Submitted by: Bill Ribble, VP Business Development, Incentive Solutions

Businesses across the U.S. are beginning to recognize the benefits of having Wellness Programs within their organization; including obvious benefits such as curbing the escalating costs of healthcare. Launching a wellness program requires not just strategy; but also long-term maintenance and company wide support in order to ensure the program is both effective and successful.

According to the 2010 UBA Employer Opinion Survey, 99.4% of business leaders analyze and track their corporate health care costs. Of those surveyed, 86.6% recognize the significance of costs on employees. Bill Stafford, Vice President of Member Services and Surveys for UBA, says, “The ability of employers to afford their health care benefits has become more of a factor this year than in our last survey, affecting 44% of employers.” Deenie Robertson, an Executive Health Consultant notes “When clients experience a substantial increase in premiums, they recognize that they need to do something. When they feel they can’t continue to increase premiums and they need to consider new ways to keep costs down, they turn to wellness.”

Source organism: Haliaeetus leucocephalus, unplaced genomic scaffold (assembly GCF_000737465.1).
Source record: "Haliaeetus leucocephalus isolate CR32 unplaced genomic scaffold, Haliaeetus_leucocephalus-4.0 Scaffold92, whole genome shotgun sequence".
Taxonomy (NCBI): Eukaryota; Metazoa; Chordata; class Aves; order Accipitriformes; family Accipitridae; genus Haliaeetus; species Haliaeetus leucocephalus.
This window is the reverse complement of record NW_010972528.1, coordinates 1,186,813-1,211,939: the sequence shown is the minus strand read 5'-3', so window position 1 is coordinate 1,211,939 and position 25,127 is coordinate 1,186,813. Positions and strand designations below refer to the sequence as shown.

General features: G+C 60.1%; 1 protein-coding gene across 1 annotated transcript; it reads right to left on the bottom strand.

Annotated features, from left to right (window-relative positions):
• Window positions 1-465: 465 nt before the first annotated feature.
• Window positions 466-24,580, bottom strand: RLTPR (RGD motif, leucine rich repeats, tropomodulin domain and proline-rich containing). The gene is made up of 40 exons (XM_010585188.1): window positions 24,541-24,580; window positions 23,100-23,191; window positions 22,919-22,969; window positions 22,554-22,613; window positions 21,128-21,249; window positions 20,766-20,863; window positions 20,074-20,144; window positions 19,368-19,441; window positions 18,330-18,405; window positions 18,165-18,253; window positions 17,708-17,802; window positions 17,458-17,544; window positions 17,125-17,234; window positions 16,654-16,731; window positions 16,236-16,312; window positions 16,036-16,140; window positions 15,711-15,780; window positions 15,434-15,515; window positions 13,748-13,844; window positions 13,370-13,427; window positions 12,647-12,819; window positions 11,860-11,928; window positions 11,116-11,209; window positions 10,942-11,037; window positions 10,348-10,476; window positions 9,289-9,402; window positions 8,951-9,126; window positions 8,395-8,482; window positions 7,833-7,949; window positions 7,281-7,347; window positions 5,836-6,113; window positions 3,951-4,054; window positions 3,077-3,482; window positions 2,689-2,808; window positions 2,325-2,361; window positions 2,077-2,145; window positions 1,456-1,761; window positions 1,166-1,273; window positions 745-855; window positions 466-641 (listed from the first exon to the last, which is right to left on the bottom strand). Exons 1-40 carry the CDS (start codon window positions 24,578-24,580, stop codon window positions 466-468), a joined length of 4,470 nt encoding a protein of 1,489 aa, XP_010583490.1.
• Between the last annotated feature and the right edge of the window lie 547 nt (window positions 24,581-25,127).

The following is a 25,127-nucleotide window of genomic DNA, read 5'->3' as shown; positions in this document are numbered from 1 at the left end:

These costs and premiums obviously aren’t going to go down on their own, and employers will continue to pay for them at the detriment of their profits and sustainability. Annual health care cost increases of 8-14% partnered with other indirect costs (i.e. lost sales and productivity) will only result in disaster if helpful changes aren’t made. A successfully instituted wellness program will positively impact not only these areas, but also other bottom line expenditures throughout the entire organization.

Bear in mind that while these programs do have the potential to help curb healthcare costs and enhance employee morale and productivity, they’re not overnight wonders. They are long-term investments that require the same strategy and support as every other area that impacts a company’s bottom line. Keep in mind, the long term results often exceed the initial cost for the employer and produces healthier and longer lasting employees.